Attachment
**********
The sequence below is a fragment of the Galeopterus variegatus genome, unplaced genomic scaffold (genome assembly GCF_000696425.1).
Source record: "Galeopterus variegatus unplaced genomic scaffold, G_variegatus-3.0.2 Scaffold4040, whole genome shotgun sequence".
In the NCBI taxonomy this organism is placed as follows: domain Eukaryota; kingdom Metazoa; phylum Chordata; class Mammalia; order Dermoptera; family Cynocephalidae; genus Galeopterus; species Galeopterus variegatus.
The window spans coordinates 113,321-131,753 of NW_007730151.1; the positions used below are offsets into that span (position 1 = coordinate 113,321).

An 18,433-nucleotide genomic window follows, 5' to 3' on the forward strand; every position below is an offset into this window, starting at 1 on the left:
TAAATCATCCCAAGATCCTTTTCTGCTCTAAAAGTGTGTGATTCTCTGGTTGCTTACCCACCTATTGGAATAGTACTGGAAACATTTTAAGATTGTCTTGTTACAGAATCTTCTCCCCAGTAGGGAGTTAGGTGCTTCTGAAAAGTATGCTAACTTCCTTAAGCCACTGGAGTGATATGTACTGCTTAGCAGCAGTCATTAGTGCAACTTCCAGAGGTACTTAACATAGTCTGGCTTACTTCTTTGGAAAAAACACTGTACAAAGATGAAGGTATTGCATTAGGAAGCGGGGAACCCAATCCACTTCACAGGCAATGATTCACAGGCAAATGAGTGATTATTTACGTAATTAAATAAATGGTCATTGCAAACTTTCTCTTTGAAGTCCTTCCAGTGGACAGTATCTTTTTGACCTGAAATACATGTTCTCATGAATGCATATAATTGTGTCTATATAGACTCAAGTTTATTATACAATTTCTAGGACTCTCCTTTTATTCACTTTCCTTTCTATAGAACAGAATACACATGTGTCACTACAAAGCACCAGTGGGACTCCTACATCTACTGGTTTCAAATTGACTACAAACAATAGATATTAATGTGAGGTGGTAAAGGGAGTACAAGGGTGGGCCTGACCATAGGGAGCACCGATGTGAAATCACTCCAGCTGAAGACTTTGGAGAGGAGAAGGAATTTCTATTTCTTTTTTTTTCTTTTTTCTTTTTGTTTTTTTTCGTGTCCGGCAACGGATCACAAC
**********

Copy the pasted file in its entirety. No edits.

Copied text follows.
The sequence below is a fragment of the Galeopterus variegatus genome, unplaced genomic scaffold (genome assembly GCF_000696425.1).
Source record: "Galeopterus variegatus unplaced genomic scaffold, G_variegatus-3.0.2 Scaffold4040, whole genome shotgun sequence".
In the NCBI taxonomy this organism is placed as follows: domain Eukaryota; kingdom Metazoa; phylum Chordata; class Mammalia; order Dermoptera; family Cynocephalidae; genus Galeopterus; species Galeopterus variegatus.
The window spans coordinates 113,321-131,753 of NW_007730151.1; the positions used below are offsets into that span (position 1 = coordinate 113,321).

An 18,433-nucleotide genomic window follows, 5' to 3' on the forward strand; every position below is an offset into this window, starting at 1 on the left:
TAAATCATCCCAAGATCCTTTTCTGCTCTAAAAGTGTGTGATTCTCTGGTTGCTTACCCACCTATTGGAATAGTACTGGAAACATTTTAAGATTGTCTTGTTACAGAATCTTCTCCCCAGTAGGGAGTTAGGTGCTTCTGAAAAGTATGCTAACTTCCTTAAGCCACTGGAGTGATATGTACTGCTTAGCAGCAGTCATTAGTGCAACTTCCAGAGGTACTTAACATAGTCTGGCTTACTTCTTTGGAAAAAACACTGTACAAAGATGAAGGTATTGCATTAGGAAGCGGGGAACCCAATCCACTTCACAGGCAATGATTCACAGGCAAATGAGTGATTATTTACGTAATTAAATAAATGGTCATTGCAAACTTTCTCTTTGAAGTCCTTCCAGTGGACAGTATCTTTTTGACCTGAAATACATGTTCTCATGAATGCATATAATTGTGTCTATATAGACTCAAGTTTATTATACAATTTCTAGGACTCTCCTTTTATTCACTTTCCTTTCTATAGAACAGAATACACATGTGTCACTACAAAGCACCAGTGGGACTCCTACATCTACTGGTTTCAAATTGACTACAAACAATAGATATTAATGTGAGGTGGTAAAGGGAGTACAAGGGTGGGCCTGACCATAGGGAGCACCGATGTGAAATCACTCCAGCTGAAGACTTTGGAGAGGAGAAGGAATTTCTATTTCTTTTTTTTTCTTTTTTCTTTTTGTTTTTTTTCGTGTCCGGCAACGGATCACAAC